   Hard to see someone you love in pain
   Loss of productivity
   Impact on co-workers, friends, family




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                Who Helps Protect
               Your Health & Safety?
   Worker
        Must follow your employer’s health and safety
         policies, work safely and report any hazards to your
         supervisor
   Supervisors
        Are responsible to know and train about any hazards
         in their area of responsibility, including the health
         and safety policies.



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                Who Helps Protect
               Your Health & Safety?
   Employers
        Are responsible for setting out their expectations in
         the health and safety policies, and for appointing
         competent supervisors
   Worker Representatives
        Depending on the size of the workplace, a Health
         and Safety Representative or Joint Health and Safety
         Committee will assist the employer in creating a safe
         and healthy workplace.


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                 You Have
         Rights and Responsibilities
      for Workplace Health and Safety

   When you start a new job, do you know what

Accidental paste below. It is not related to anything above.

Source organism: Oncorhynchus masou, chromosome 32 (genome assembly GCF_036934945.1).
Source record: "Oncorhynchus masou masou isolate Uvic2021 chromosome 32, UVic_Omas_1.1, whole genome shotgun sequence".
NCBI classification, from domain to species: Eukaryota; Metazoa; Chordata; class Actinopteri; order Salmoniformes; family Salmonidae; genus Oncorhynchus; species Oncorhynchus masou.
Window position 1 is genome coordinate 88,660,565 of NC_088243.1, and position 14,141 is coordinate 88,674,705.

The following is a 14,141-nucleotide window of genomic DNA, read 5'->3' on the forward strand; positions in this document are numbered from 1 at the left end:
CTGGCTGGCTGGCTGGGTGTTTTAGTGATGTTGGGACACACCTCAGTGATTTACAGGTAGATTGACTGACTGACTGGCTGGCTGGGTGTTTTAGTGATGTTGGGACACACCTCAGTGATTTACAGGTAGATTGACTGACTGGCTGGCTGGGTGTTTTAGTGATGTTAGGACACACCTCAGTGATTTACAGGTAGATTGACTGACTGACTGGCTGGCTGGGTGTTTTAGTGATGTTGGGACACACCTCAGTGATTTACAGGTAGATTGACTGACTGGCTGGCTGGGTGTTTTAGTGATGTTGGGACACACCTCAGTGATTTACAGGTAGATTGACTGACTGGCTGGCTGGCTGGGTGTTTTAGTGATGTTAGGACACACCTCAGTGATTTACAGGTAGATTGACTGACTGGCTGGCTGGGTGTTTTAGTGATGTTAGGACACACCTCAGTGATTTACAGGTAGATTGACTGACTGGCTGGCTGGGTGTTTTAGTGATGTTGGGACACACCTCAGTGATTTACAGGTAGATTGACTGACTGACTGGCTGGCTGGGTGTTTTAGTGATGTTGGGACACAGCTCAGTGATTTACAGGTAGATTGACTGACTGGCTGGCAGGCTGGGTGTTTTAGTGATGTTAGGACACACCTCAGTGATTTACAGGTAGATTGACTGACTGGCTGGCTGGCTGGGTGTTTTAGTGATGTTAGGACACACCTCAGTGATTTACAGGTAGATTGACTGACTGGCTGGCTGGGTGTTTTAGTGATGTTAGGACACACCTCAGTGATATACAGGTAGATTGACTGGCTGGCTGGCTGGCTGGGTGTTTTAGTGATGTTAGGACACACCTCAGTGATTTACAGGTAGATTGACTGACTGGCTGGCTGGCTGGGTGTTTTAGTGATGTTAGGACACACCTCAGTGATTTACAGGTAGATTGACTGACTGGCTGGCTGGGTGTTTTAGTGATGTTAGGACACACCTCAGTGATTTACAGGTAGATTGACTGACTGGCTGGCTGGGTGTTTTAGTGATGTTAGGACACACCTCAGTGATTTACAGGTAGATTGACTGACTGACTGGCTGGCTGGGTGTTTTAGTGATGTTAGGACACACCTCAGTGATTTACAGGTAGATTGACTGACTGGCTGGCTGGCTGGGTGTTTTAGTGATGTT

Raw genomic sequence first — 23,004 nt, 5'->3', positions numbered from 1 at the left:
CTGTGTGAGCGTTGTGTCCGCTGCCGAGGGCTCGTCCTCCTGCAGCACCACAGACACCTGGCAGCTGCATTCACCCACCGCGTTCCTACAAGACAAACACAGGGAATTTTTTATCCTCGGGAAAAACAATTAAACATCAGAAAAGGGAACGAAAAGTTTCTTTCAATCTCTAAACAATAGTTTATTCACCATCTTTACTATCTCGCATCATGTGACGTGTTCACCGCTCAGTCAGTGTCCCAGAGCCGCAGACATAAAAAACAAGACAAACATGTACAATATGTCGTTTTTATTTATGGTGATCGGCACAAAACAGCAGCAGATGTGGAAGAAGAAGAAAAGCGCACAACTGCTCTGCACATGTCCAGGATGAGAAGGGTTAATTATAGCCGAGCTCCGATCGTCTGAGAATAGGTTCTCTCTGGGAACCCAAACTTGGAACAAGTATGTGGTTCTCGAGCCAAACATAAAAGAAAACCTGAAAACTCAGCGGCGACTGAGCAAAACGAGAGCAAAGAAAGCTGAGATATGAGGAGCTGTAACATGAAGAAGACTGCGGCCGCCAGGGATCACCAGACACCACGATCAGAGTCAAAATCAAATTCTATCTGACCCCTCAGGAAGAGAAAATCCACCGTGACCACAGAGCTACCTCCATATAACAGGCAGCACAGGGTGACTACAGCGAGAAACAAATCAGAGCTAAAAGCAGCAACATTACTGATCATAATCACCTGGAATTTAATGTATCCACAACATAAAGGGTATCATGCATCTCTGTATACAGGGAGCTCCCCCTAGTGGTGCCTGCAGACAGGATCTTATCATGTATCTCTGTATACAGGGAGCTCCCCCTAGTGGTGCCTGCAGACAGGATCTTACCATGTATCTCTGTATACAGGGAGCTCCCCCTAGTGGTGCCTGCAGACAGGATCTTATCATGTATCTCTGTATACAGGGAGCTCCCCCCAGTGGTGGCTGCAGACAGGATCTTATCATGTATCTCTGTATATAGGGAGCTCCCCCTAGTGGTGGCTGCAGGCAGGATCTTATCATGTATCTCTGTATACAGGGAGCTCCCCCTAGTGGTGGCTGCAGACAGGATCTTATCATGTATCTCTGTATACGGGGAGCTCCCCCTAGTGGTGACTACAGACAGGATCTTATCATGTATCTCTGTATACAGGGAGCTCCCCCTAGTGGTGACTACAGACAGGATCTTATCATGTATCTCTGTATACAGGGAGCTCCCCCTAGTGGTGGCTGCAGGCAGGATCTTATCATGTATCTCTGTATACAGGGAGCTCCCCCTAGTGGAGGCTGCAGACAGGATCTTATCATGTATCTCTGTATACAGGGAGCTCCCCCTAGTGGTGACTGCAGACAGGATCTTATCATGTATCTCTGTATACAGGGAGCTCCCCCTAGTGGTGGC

your role is in the company health and safety
    program?
   Are you familiar with the types of hazards you
    may encounter?



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                Here’s the Risk

   A significant number of workplace injuries occur
    in the first few days of employment or after a
    change in duties

   Getting oriented when you start a new job with
    a new employer or even with the same employer
    helps you prevent being injured



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              What is OHS Orientation?
   Occupational Health and Safety (OHS) orientation
    involves getting employees and others familiar with the
    workplace’s health and safety program and the hazards
    people may be exposed to

   Orientation ensures that individuals are familiar with
    the company’s expectations for health and safety, the
    role that the individuals have in the health and safety
    program and the hazards of the particular worksite


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          Who Needs to be Orientated?
   Circumstances vary from place to workplace,
    but OHS orientation could be given to:
      New hires, temporary, seasonal or full-time returning
       employees
      Outside contractors
      Visitors and others

   Orientation may also be needed for employees
    that are assigned new or unfamiliar work,
    and/or equipment


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 Who is Responsible for Orientation?
   The Occupational Health and Safety Act requires
    employers and supervisors to train workers to know the
    hazards in their workplace and the procedures for
    doing the job

   Beyond this legal requirement, many people have a role
    to play in making sure that individuals are properly
    prepared and entry into the workplace

   Different people could be responsible for different
    parts of an orientation program

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 Who is Responsible for Orientation?